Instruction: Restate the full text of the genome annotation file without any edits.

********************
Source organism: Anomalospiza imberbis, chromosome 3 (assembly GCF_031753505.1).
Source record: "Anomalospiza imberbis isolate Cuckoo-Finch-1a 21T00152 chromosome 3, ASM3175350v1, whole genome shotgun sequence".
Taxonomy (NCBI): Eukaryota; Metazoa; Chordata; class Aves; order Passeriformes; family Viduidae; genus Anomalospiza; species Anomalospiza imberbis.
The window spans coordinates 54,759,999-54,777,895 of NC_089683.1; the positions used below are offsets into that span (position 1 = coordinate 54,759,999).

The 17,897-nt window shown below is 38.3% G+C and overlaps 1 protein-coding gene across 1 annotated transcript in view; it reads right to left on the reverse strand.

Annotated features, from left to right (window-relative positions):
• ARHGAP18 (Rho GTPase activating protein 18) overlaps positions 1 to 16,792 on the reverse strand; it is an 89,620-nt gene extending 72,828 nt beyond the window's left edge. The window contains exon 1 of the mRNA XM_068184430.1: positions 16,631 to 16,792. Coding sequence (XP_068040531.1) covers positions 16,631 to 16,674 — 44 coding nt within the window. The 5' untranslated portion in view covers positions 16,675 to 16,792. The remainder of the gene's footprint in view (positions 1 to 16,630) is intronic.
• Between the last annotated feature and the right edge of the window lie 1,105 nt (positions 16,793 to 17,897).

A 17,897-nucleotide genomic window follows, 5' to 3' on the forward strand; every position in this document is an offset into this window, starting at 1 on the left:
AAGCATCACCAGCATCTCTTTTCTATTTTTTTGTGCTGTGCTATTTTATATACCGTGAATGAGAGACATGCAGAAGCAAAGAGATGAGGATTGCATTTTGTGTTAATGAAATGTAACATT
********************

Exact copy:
Source organism: Anomalospiza imberbis, chromosome 3 (assembly GCF_031753505.1).
Source record: "Anomalospiza imberbis isolate Cuckoo-Finch-1a 21T00152 chromosome 3, ASM3175350v1, whole genome shotgun sequence".
Taxonomy (NCBI): Eukaryota; Metazoa; Chordata; class Aves; order Passeriformes; family Viduidae; genus Anomalospiza; species Anomalospiza imberbis.
The window spans coordinates 54,759,999-54,777,895 of NC_089683.1; the positions used below are offsets into that span (position 1 = coordinate 54,759,999).

The 17,897-nt window shown below is 38.3% G+C and overlaps 1 protein-coding gene across 1 annotated transcript in view; it reads right to left on the reverse strand.

Annotated features, from left to right (window-relative positions):
• ARHGAP18 (Rho GTPase activating protein 18) overlaps positions 1 to 16,792 on the reverse strand; it is an 89,620-nt gene extending 72,828 nt beyond the window's left edge. The window contains exon 1 of the mRNA XM_068184430.1: positions 16,631 to 16,792. Coding sequence (XP_068040531.1) covers positions 16,631 to 16,674 — 44 coding nt within the window. The 5' untranslated portion in view covers positions 16,675 to 16,792. The remainder of the gene's footprint in view (positions 1 to 16,630) is intronic.
• Between the last annotated feature and the right edge of the window lie 1,105 nt (positions 16,793 to 17,897).

A 17,897-nucleotide genomic window follows, 5' to 3' on the forward strand; every position in this document is an offset into this window, starting at 1 on the left:
AAGCATCACCAGCATCTCTTTTCTATTTTTTTGTGCTGTGCTATTTTATATACCGTGAATGAGAGACATGCAGAAGCAAAGAGATGAGGATTGCATTTTGTGTTAATGAAATGTAACATT